Therefore, out of this scenario, the key question that emerges for them is: what will, or can, the Gulf states do about Iran in the future? As it stands, Iran’s growing military potential might just push these states more towards consolidating, although unofficially, the US-Gulf-Israel nexus. If Israel could be attacked, the Gulf states are much more vulnerable.
After all, these states don’t have the sophisticated air defense systems that Israel and the US have, nor do they have a strategic alliance with the US of the sort that would quickly involve Washington’s military sources to protect them from Iran.
While many Gulf states, hypothetically speaking, could use the alternative route i.e., the one that goes through Beijing and Moscow, to manage ties with Iran, these are less likely for several reasons. Even though these states have deep economic ties with China, and Saudi Arabia has been cooperating with Russia to manage oil production via OPEC+, the Gulf states don’t have strategic alliances with either Russia or China.
Therefore, while they can use their ties with Moscow and Beijing to manage, diplomatically, any tensions with Tehran, they cannot rely on them for defense. For defense, Gulf states are more likely to continue to look towards the West.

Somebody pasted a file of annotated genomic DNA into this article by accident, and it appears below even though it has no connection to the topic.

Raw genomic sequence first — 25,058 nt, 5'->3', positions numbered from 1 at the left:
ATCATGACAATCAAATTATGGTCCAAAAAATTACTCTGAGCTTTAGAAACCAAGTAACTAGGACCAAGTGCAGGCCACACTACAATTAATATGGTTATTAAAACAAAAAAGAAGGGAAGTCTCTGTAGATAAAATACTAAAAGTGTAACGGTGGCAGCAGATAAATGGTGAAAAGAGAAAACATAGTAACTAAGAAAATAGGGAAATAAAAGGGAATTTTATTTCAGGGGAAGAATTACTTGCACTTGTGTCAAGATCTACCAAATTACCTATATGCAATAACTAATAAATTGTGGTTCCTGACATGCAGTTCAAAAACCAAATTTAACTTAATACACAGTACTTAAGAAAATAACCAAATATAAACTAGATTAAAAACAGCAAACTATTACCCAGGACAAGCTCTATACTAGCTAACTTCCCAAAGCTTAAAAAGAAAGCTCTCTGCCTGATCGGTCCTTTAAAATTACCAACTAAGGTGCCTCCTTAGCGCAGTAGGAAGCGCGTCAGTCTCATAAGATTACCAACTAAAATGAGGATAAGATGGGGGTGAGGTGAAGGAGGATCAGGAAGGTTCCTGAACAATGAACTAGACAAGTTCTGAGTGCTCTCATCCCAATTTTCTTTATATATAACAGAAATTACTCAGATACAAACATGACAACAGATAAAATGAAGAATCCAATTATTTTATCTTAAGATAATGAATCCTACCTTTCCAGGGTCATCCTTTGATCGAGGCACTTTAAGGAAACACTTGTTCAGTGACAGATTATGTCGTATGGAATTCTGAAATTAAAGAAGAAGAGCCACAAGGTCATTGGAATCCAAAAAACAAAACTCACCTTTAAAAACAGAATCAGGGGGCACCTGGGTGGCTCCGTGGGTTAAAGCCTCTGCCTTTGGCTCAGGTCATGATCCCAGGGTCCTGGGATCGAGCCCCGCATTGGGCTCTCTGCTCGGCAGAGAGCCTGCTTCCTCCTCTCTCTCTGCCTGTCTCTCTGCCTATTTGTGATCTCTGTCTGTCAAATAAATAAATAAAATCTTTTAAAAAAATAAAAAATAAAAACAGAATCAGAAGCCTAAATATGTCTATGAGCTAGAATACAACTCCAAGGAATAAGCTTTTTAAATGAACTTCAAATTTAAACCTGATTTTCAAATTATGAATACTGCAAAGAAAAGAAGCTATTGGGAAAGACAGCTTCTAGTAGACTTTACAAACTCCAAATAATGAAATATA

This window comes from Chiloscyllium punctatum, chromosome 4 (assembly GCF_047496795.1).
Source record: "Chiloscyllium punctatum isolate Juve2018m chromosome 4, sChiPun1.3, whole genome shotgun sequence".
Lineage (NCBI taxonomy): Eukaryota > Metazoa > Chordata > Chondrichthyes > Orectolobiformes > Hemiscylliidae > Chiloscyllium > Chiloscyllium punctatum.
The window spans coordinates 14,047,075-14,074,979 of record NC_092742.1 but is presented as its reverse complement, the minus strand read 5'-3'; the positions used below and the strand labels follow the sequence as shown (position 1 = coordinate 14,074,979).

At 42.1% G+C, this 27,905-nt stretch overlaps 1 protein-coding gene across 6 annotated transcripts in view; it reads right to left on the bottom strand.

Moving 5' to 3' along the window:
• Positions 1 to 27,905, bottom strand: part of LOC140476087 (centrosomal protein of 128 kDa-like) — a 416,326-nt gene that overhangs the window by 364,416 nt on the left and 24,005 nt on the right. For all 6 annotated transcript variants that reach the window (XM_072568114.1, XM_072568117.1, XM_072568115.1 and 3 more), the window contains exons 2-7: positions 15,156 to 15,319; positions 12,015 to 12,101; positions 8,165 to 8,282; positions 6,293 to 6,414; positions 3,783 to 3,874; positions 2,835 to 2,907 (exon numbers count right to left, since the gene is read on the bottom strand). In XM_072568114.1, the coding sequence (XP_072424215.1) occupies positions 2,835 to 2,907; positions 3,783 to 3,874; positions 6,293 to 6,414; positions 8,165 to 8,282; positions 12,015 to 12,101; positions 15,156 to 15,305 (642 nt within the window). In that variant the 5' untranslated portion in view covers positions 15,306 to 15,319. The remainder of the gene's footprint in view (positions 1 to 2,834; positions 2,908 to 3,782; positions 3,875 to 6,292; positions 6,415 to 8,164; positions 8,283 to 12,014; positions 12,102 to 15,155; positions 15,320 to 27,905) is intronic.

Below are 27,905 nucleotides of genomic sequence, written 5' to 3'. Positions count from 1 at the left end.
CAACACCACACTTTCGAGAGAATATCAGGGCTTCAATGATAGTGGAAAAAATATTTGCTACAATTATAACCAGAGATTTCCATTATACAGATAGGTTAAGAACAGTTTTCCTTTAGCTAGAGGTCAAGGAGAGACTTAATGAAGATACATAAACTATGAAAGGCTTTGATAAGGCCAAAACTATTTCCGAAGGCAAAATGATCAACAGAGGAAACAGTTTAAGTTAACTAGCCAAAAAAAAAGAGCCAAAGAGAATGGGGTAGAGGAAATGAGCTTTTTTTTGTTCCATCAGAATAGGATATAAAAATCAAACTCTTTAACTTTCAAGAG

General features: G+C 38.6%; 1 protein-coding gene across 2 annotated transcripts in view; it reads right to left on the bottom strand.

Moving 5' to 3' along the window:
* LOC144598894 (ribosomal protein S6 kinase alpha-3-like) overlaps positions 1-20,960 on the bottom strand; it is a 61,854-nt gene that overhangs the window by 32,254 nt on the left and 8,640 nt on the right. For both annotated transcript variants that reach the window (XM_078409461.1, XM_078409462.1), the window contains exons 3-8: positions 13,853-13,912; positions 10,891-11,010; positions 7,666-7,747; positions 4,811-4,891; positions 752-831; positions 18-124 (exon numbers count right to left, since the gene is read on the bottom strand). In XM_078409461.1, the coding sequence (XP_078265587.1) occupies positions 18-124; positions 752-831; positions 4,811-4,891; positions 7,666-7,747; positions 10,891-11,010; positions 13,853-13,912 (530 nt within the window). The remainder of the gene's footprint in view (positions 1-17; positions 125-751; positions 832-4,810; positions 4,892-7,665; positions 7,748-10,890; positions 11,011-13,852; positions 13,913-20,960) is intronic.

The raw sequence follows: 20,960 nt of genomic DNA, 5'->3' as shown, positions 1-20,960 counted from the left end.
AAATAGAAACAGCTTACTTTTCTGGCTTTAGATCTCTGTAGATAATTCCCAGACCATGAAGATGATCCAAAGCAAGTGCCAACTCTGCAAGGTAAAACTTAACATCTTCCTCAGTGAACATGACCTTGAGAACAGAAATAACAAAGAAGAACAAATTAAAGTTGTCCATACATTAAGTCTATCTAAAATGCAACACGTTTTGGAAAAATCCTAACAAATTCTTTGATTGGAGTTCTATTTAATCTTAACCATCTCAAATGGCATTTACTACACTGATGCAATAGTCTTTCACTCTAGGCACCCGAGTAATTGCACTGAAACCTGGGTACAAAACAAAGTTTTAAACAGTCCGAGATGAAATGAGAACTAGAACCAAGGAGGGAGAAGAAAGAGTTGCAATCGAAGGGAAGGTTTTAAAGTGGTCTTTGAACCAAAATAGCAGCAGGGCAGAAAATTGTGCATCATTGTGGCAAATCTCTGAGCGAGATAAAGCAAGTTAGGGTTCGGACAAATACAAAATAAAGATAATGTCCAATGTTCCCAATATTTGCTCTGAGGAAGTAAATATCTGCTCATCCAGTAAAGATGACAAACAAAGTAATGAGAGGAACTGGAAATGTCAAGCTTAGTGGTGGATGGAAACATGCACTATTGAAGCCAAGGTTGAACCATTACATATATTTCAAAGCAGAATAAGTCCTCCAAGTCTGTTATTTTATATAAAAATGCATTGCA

Many Arab states have other reasons too for keeping a pro-Israel disposition. Jordan, for example, depends upon Israel to meet its water-related needs. As one of the most water-scarce regions in the world, Jordan needs a lot of fresh water. Since the 1994 agreement, it has been buying 50 million cubic meters of water annually from Israel. In 2022, this was upgraded to 200 million cubic meters.
Jordan, in return, is going to supply 600 megawatts of electricity, produced via a UAE-funded solar plant, to Israel. In addition to that, Jordan also receives a lot of gas from Israel’s Leviathan field to meet its domestic electricity and energy demands.
Egypt, due to its fast-depleting domestic gas reserves, also buys gas from Israel. The UAE and Saudi Arabia see a lot of strategic and economic benefits from ties with Israel – something they don’t immediately see coming out of their ties with Tehran. Because they continue to value ties with Israel, none of the Gulf states have joined Turkey in banning exports to Israel. (Turkey made the announcement on April 9).
Therefore, even though Gulf states didn’t openly support Israel or openly criticize Iran in line with the West, these states will still make some strategic shifts in the near future in the sense that they will be seeking to grow even closer to the West than they currently are, seeking to develop the sort of alliance that Israel has. Will this move make the Middle East any safer?
That’s unlikely since it could push Iran a) towards the nuclear option and b) towards a similar alliance with Russia and China. Meanwhile, any strategic alliance without first resolving the Palestine question will only add fuel to the ongoing fire that could still engulf these states.